[78-L] Big Band Era

Iñigo Cubillo icubilloes at outlook.es.invalid
Sun Jun 28 02:41:15 PDT 2020

A little aside... You mentioned Ellington... He was unique among the uniques. I always listen to his records and tell myself (or my wife, when she stops for a while to listen to my old records) : 'just compare this sound with what others were doing at the same time'. The comparison only highlights still more the tremendous originality of his work, being himself's or being the outcome from a collective arrangement work, led by him, but with the collaboration of his bunch of musicians, really composers and arrangers, some with strong musical personalities, as were Strayhorn, Hodges, Tizol or many of the important men that formed his orchestras along such long musical career. It all is unique, sounds unique and makes a real world apart. At least it's how this profane music lover feels the 'Ellington Phenomenon'.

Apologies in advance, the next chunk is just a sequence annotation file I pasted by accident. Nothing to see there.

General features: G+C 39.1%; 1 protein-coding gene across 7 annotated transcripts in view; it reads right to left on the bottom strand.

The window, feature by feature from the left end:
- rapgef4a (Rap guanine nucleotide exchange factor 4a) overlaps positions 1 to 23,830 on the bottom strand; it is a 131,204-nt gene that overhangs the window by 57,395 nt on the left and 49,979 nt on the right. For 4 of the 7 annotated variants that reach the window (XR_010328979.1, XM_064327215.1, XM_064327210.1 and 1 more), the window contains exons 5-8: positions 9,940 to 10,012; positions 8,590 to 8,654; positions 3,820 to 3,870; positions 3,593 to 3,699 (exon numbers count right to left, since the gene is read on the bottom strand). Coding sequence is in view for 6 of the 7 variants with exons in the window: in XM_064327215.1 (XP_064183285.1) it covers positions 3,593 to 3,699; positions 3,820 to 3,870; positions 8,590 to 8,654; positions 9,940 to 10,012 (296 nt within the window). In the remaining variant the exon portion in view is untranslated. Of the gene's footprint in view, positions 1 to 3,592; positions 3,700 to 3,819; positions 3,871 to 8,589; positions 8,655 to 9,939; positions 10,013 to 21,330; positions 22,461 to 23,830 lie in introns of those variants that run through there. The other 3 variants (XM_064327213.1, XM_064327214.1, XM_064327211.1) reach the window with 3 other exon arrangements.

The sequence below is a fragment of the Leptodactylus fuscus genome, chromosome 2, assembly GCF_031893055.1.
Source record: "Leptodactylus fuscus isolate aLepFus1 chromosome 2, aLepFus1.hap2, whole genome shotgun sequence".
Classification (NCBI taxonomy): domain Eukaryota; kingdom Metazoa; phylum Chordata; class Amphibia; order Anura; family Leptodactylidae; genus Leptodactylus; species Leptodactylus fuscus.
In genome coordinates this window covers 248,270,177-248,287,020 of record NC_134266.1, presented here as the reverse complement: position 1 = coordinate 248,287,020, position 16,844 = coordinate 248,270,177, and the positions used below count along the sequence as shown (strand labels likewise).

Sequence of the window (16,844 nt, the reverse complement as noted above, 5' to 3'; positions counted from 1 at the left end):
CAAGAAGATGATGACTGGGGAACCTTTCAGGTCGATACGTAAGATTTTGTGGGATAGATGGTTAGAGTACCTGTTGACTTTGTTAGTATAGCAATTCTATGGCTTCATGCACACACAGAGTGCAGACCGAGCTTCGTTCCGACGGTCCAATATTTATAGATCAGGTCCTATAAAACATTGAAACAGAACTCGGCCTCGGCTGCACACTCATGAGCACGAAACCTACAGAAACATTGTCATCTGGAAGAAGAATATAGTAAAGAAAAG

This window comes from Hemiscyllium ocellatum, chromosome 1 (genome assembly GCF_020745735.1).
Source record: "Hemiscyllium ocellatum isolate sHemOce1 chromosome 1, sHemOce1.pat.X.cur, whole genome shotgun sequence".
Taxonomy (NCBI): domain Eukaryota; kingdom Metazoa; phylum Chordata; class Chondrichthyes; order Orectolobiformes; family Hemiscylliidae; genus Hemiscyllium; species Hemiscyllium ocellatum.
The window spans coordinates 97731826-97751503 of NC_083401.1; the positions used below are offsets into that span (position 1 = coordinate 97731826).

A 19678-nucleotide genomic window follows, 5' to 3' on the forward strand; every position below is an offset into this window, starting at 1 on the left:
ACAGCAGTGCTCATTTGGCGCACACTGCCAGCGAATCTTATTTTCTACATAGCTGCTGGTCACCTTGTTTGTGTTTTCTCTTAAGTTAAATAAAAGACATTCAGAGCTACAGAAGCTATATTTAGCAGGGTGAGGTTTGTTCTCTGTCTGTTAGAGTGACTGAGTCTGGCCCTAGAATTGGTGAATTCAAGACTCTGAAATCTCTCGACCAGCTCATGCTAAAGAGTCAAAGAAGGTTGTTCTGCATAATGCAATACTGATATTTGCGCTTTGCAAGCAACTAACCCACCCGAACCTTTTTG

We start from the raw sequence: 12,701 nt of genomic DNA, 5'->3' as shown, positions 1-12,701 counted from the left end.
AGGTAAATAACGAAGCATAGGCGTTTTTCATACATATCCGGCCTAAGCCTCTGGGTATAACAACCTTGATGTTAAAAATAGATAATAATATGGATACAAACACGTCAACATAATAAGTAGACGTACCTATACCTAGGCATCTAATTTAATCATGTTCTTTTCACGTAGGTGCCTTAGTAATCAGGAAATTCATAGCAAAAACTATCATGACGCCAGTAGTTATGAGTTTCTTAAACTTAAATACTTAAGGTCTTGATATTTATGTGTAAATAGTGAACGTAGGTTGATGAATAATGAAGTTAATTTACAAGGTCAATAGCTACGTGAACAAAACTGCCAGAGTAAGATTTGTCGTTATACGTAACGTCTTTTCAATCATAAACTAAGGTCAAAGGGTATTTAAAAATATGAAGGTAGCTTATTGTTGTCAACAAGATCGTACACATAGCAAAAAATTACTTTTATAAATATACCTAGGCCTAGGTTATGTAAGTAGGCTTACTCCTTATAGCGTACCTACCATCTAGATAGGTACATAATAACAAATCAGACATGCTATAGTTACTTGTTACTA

My first contact with his music was the 1934 Victor recording of 'Live and Love Tonight' 24617 — Mx. pb 79157 2 <ve> — Rec. 1934 04 12 hollywood ca. I was then a teenager, and fell in love immediately with this, music. My next birthday I was asked by a friend's mother which record I wanted as a birthday present, and I asked 'any one by Ellington'. It was at the time of his death, in late 1975. She presented me with an Lp full of the (later identified when acquiring his Capitol 78s) 1950s capitol recordings, all magnificent: Smiles, If I give my love to you, Flamingo, Cocktails for two,... and The one which I know still by heart, and has been always my favourite, the incredible six minutes rendition of Flying Home.

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